Even the most positive of people can have a hard time using the words "hope" and "cancer" in the same sentence. Even with early detection, the diagnosis can be devastating, psyche-shattering. It could be easy for some to remain strong. It's not as easy to remain unfailingly hopeful. "There is hope," said Isaac Kinde. "There should be a lot of hope." Kinde is talking about cancer research, especially the type of research he has been conducting as an M.D.-Ph.D. candidate at Johns Hopkins School of Medicine. It's very early in their work, but Kinde and his fellow researchers at the Ludwig Center for Cancer Genetics and Therapeutics in the Kimmel Cancer Center at Johns Hopkins are excited about their findings. Kinde is developing ways to improve the accuracy of DNA sequencing to detect various types of cancers -- colon, pancreatic, ovarian -- early and effectively. His lab's new sequencing technology is allowing them to distinguish real cancer mutations in blood samples from other mutations. His work and his lab's work have been published in journals such as Science Translational Medicine, Nature and PloS ONE. "The technique is generalizable to any cancer," said Kinde, a native of San Bernardino, Calif., who now lives in Mount Vernon. "And we are confident we can apply it to different types of cancer." For example, Kinde's lab is using the technique to detect not just cervical cancers from pap smears, but using the same pap smear to uncover ovarian and endometrial cancers, even colon cancer. "It's a very promising route to impacting the life of patients," he said. Kinde always knew science was for him. When he entered UMBC as part of the Meyerhoff Scholarship Program, his original intention was to go to medical school, but as soon as he started to dive into research -- at UMBC it was trying to find a new class of HIV inhibitors -- he realized lab work was just as rewarding. "It's pursuing a question that nobody else knows," he said. "You're literally at the forefront of biomedical knowledge. That was inherently attractive to me, the overall precision of science. You ask a question and you get an answer to the question." He flirted with returning home to California to pursue his M.D., but felt "connected" to the Baltimore area. Hopkins' M.D.-Ph.D. program includes two years of medical school, though Kinde is now in his sixth year in a lab. In August, Kinde will return to medical school to finish up, but he could have left the lab a few years ago. He has long completed enough work for a Ph.D. "Although it's difficult, it's incredibly rewarding, working on problems that I think are very important," he said. Kinde said he'll most likely transition into a medicine specialty that will allow him to do research as well, "research on the side," as he put it. Thank God for that future side project.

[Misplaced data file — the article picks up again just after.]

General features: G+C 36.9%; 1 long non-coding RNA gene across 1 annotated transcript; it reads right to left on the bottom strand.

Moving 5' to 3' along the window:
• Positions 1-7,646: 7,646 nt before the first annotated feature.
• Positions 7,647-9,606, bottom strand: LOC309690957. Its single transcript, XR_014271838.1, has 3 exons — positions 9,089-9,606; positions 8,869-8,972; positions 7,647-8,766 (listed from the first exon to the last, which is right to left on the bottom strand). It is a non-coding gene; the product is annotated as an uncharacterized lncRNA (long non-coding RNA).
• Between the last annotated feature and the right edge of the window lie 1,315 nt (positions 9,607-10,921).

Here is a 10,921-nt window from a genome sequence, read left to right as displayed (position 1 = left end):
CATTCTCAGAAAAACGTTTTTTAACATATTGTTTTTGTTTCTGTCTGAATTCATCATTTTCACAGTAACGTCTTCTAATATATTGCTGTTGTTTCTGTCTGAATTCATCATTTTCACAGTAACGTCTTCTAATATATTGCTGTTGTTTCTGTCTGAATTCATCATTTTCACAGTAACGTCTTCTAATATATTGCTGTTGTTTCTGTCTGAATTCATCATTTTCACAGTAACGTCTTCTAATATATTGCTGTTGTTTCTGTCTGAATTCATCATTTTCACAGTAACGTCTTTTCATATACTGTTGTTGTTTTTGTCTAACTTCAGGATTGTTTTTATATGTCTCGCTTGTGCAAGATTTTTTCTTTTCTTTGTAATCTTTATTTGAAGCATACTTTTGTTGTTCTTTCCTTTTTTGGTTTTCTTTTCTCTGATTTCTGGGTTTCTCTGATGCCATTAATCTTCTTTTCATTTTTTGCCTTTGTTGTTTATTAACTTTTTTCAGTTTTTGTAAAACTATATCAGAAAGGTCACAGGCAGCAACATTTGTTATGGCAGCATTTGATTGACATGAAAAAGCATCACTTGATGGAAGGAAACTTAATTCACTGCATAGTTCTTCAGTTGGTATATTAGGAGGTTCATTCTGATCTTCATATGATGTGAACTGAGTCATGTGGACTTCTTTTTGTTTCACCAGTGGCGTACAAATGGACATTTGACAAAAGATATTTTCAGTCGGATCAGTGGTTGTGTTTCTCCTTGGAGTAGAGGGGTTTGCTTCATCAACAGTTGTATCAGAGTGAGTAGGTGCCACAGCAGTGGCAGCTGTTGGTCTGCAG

Amy Davis / Baltimore Sun